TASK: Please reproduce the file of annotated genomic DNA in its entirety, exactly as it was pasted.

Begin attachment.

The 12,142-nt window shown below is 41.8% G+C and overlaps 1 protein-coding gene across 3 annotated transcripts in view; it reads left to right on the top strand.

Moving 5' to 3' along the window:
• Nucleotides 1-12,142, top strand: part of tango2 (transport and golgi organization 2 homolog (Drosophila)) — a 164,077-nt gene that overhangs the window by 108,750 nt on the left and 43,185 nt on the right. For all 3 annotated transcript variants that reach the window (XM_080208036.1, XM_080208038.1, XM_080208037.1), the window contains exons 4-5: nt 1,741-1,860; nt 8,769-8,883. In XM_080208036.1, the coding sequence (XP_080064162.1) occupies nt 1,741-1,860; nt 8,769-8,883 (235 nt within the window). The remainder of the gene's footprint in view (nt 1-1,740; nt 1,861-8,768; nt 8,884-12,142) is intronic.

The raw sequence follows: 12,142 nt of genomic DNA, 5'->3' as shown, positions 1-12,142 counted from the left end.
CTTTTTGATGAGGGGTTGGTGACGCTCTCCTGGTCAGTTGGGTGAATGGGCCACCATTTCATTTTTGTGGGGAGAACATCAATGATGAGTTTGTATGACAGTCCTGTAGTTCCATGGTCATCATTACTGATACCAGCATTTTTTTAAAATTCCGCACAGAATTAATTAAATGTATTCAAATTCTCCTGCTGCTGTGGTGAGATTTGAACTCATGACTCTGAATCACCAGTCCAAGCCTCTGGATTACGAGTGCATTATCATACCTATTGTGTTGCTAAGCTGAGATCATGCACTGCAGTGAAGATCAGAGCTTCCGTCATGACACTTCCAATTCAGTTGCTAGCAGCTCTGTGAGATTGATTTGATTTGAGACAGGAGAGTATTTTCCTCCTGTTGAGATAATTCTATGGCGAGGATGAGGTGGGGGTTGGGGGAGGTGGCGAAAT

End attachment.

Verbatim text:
The 12,142-nt window shown below is 41.8% G+C and overlaps 1 protein-coding gene across 3 annotated transcripts in view; it reads left to right on the top strand.

Moving 5' to 3' along the window:
• Nucleotides 1-12,142, top strand: part of tango2 (transport and golgi organization 2 homolog (Drosophila)) — a 164,077-nt gene that overhangs the window by 108,750 nt on the left and 43,185 nt on the right. For all 3 annotated transcript variants that reach the window (XM_080208036.1, XM_080208038.1, XM_080208037.1), the window contains exons 4-5: nt 1,741-1,860; nt 8,769-8,883. In XM_080208036.1, the coding sequence (XP_080064162.1) occupies nt 1,741-1,860; nt 8,769-8,883 (235 nt within the window). The remainder of the gene's footprint in view (nt 1-1,740; nt 1,861-8,768; nt 8,884-12,142) is intronic.

The raw sequence follows: 12,142 nt of genomic DNA, 5'->3' as shown, positions 1-12,142 counted from the left end.
CTTTTTGATGAGGGGTTGGTGACGCTCTCCTGGTCAGTTGGGTGAATGGGCCACCATTTCATTTTTGTGGGGAGAACATCAATGATGAGTTTGTATGACAGTCCTGTAGTTCCATGGTCATCATTACTGATACCAGCATTTTTTTAAAATTCCGCACAGAATTAATTAAATGTATTCAAATTCTCCTGCTGCTGTGGTGAGATTTGAACTCATGACTCTGAATCACCAGTCCAAGCCTCTGGATTACGAGTGCATTATCATACCTATTGTGTTGCTAAGCTGAGATCATGCACTGCAGTGAAGATCAGAGCTTCCGTCATGACACTTCCAATTCAGTTGCTAGCAGCTCTGTGAGATTGATTTGATTTGAGACAGGAGAGTATTTTCCTCCTGTTGAGATAATTCTATGGCGAGGATGAGGTGGGGGTTGGGGGAGGTGGCGAAAT